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Emma Mattress sale adverts were ‘misleading’

Paloma Kubiak
Written By:
Paloma Kubiak

Adverts for mattress firm Emma were ‘misleading’ and it has been told to ensure future savings claims can be substantiated.

A number of adverts between September and November 2021 on Emma Mattress’ website and on a London Underground poster gave details about its sale. For its king size premium mattress for £637.45, text above stated “45% savings”, and “from £1,159” with the price being crossed out.

In another, it advertised a double Emma Luxe Mattress for £1,039.35 with text above stating “39% savings” and “from £1,728” with that price having a line through it.

There were also issues surrounding its “flash sale up to 50% off” and “Emma’s biggest ever Black Friday sale up to 50% off” adverts.

The Advertising Standards Authority (ASA) received three complaints about Emma Matratzen GmbH, from a member of the public and its competitor, Eve Sleep Plc.

They challenged whether the savings claim was misleading, whether the “from” price had been increased and whether the use of a “countdown clock” misleadingly implied the promotion was time-limited.

In its defence, Emma provided a pricing history over a seven-month period, including when the products were on promotion and the percentage discounts that had been applied. It said its pricing history “demonstrated that the savings claim represented a genuine saving against the usual selling price of the product”.

Further, it said it had been “careful to ensure that the advertised product had not been on a promotional offer unduly frequently”, adding that the reference price had fluctuated between £1,059 and £1,229 “because the supplier had increased their prices due to an increase in their own production costs”. As such, “it was no longer feasible to continue selling the product at the previous reference price” and therefore increased it to £1,159.

In total, it had sold 15,392 units, 2,634 at the reference price applicable at the time.

Emma Mattress did admit that its advert should have been clearer in explaining an introductory offer, and accepted that future flash and Black Friday sales should include a start date to make it clearer for potential buyers.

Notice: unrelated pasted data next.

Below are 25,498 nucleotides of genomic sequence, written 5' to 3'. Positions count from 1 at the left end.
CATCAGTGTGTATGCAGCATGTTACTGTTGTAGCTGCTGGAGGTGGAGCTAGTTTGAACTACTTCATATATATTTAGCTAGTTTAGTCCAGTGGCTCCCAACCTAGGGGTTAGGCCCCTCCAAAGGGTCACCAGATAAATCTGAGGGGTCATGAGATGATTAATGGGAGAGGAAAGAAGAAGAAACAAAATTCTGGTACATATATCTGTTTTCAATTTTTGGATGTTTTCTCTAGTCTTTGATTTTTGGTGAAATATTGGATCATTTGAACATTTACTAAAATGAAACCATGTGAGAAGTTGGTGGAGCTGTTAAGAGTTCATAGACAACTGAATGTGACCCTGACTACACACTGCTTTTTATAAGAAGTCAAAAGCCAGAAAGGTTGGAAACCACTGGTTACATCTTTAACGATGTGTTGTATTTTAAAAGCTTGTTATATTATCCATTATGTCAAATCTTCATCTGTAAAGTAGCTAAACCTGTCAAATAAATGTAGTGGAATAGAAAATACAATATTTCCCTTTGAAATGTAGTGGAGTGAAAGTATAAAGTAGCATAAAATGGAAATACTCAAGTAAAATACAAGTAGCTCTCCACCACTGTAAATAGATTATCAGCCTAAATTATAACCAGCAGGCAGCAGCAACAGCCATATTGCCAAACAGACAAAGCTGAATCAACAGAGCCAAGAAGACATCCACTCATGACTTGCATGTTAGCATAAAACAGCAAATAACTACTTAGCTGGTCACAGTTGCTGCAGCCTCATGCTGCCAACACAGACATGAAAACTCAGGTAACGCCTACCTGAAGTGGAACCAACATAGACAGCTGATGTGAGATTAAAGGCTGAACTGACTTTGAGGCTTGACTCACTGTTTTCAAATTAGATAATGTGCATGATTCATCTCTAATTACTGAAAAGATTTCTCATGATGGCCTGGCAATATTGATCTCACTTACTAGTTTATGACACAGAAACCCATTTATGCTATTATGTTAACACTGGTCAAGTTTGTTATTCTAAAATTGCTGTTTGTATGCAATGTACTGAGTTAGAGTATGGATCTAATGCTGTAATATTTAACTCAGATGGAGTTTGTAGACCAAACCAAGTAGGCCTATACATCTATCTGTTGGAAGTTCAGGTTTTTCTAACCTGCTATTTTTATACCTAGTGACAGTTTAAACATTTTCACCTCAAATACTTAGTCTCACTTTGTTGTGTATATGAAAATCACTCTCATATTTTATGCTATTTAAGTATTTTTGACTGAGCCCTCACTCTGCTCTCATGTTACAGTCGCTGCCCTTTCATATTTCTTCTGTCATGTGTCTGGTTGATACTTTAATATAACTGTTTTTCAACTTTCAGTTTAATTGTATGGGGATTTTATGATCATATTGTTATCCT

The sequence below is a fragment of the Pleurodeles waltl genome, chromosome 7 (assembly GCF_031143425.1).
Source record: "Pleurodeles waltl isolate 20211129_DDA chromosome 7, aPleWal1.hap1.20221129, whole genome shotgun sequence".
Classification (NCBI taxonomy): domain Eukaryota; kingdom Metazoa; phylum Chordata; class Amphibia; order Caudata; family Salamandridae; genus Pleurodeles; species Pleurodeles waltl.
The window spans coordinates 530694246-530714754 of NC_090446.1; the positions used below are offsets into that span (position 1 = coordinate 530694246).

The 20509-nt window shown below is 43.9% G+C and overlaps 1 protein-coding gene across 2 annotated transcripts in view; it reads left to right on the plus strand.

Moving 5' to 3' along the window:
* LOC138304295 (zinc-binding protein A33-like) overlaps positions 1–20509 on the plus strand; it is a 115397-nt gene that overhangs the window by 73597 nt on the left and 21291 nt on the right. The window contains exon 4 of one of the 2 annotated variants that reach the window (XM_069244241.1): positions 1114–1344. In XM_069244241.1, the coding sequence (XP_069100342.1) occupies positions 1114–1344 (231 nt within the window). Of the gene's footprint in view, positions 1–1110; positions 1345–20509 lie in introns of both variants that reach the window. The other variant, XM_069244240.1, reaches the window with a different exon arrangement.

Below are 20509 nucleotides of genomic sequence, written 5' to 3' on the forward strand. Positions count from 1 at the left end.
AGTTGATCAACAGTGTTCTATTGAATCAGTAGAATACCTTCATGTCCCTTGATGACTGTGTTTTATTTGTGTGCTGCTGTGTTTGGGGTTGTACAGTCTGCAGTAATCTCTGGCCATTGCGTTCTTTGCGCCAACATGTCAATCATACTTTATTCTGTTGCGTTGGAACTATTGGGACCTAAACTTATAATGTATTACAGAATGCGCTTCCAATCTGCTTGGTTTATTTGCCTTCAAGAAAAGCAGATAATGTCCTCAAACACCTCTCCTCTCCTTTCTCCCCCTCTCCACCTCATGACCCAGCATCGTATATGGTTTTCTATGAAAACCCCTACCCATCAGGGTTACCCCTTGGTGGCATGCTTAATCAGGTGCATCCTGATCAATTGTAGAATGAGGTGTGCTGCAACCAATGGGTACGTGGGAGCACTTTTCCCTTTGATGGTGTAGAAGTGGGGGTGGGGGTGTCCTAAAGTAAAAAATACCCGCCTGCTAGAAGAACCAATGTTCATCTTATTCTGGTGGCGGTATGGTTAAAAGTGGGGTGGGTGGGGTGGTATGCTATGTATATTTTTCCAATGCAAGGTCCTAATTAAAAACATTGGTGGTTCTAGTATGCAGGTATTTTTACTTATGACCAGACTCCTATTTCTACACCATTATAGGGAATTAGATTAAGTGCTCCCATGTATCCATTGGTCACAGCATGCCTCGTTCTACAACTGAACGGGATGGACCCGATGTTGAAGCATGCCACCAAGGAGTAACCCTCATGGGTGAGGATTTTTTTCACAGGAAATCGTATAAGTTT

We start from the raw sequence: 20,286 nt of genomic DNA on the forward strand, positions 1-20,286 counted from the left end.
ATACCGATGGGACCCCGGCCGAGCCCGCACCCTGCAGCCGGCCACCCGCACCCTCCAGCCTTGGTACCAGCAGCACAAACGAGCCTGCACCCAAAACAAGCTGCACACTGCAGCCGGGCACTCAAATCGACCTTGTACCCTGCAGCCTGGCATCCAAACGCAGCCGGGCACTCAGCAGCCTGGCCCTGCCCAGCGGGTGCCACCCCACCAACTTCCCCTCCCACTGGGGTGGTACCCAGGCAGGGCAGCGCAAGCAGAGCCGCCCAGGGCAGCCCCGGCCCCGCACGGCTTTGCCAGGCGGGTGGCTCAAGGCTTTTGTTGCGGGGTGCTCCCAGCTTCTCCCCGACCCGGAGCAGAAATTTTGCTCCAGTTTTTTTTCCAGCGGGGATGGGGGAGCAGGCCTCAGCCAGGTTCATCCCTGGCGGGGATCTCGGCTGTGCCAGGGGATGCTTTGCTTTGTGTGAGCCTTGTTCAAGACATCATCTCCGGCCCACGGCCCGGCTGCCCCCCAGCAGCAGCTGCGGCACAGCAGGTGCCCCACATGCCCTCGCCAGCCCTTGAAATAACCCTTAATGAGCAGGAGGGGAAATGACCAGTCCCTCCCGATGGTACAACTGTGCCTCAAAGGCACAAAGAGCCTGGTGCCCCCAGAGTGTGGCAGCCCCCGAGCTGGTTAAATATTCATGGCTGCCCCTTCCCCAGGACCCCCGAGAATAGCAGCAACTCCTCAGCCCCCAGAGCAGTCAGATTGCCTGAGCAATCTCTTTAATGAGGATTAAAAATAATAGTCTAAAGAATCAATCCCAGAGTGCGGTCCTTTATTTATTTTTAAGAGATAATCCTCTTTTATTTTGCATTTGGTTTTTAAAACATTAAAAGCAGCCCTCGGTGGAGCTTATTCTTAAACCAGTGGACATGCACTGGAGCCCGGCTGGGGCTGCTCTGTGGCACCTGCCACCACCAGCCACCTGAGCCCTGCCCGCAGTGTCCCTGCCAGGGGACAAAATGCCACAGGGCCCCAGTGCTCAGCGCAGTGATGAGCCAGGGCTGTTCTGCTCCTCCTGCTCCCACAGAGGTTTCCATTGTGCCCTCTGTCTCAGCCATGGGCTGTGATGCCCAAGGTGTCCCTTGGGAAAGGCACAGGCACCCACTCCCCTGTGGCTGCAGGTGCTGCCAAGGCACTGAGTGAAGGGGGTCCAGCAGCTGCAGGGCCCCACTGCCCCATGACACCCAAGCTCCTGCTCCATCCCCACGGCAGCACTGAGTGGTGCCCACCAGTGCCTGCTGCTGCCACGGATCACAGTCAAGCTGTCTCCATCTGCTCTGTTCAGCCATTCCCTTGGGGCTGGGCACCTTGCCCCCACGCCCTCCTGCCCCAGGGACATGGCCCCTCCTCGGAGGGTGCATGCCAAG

Misleading claims

The ASA upheld all four complaints, stating that consumers would understand the crossed out from price of £1,159 as being a “was” price i.e. the usual selling price of the king size mattress and would expect the lower price to represent a genuine saving against that price. It said the 39% savings line was also misleading as while Emma intended it to be an introductory offer, consumers would consider it to be a discount against the usual selling price.

The ad which displayed a countdown clock with days, hours, minutes and seconds would be taken by shoppers to mean once it reached zero, the products would return to their usual price and the phrase “flash sale” reinforced the impression that it was time-limited.

However, straight after the “flash sale” ended, another sale for new customers started so the ASA said “the countdown clock was therefore likely to pressurise consumers into making a swift transactional decision, including purchasing products, without giving their purchase the due consideration they normally would because of the misleading implication in the ad that the offer would run out at the end of the time period”.

Lastly on Emma’s Black Friday sale, it said that the start and end date of the promotion “was significant information which should have been included in the ad”.

As such, the ads must not appear again in the forms complained about.

The ASA noted: “We told Emma to ensure future savings claims did not mislead and to ensure they substantiated savings claims against the usual selling price of their products.

“We also told them to ensure their introductory offers made clear that the lower price was an introductory price and not a discount against the usual selling price; their ads did not misleadingly imply that discount offers were time-limited, for example by using a countdown clock, if that was not the case; and that significant information about offers, such as the start and end date, was made clear in ads.”